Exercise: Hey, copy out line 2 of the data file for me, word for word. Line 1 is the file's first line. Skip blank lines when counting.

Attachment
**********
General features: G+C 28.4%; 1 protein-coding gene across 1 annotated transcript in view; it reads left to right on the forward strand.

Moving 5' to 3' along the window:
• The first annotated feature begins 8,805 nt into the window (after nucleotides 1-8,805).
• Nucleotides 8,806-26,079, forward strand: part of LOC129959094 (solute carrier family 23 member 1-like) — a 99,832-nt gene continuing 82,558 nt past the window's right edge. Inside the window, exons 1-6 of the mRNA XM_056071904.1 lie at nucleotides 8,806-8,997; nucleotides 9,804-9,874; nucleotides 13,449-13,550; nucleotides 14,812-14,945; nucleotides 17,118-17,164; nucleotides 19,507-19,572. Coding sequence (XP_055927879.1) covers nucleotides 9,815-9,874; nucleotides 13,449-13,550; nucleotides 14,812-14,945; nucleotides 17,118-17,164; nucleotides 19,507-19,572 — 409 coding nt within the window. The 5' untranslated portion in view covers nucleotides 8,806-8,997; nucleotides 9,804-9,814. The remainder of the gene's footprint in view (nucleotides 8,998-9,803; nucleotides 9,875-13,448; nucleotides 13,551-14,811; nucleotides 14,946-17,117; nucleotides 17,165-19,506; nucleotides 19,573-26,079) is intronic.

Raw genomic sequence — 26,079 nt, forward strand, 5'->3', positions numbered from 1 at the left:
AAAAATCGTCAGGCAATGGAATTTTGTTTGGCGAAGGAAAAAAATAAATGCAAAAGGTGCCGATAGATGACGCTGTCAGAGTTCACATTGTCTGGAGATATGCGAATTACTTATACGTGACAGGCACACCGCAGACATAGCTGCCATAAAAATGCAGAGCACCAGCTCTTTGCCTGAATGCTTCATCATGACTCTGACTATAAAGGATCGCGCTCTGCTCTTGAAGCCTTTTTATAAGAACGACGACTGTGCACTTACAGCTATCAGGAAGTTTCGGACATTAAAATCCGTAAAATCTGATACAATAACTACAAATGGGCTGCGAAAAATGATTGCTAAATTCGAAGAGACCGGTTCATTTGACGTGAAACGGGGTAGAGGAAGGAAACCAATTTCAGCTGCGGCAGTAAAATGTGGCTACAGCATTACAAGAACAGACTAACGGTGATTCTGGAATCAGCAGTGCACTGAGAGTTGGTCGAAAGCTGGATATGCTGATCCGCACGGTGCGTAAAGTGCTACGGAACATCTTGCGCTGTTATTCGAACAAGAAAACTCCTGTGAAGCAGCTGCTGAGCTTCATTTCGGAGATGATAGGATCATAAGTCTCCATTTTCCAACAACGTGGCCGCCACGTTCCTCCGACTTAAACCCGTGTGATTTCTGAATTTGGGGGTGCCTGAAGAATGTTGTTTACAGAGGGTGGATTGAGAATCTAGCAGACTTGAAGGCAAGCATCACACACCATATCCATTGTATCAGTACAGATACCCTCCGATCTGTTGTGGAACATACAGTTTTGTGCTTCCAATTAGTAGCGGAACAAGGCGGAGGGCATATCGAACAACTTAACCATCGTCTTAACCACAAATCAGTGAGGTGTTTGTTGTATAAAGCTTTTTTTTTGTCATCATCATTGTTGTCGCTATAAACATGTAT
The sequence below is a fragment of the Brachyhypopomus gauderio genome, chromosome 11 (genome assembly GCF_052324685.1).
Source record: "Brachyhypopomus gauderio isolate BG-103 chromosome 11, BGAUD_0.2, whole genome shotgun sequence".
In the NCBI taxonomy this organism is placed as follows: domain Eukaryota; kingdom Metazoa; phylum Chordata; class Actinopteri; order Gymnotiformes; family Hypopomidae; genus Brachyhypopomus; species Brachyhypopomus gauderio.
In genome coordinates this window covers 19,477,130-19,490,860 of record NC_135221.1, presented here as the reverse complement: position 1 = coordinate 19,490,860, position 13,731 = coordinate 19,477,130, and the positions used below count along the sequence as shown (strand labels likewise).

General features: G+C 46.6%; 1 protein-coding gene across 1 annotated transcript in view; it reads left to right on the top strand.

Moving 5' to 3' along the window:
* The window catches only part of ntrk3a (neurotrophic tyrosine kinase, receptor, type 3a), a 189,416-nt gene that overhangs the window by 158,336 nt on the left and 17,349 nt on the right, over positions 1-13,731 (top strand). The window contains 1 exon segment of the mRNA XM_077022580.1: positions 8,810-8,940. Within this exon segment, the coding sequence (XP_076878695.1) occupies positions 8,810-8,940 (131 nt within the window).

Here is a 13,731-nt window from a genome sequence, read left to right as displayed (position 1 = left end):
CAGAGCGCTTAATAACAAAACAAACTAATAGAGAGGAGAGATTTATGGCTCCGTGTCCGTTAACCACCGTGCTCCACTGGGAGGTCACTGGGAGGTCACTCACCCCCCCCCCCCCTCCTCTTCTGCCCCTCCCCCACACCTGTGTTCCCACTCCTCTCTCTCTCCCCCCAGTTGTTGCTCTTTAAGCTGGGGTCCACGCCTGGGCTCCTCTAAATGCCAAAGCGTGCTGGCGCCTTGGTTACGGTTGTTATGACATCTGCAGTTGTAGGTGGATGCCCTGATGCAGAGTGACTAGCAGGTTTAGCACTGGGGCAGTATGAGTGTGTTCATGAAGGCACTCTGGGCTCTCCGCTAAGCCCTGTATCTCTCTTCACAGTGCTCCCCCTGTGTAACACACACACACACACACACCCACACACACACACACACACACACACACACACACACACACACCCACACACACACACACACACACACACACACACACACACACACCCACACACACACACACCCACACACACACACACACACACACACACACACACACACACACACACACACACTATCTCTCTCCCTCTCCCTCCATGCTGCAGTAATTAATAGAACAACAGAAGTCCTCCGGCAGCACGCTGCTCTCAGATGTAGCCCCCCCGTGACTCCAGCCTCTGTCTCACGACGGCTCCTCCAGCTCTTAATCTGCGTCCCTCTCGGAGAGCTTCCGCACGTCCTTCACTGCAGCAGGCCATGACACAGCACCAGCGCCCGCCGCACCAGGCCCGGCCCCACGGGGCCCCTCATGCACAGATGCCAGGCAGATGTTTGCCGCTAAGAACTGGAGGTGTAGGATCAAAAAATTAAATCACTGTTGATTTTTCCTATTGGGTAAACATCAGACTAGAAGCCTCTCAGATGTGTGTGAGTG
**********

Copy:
Moving 5' to 3' along the window: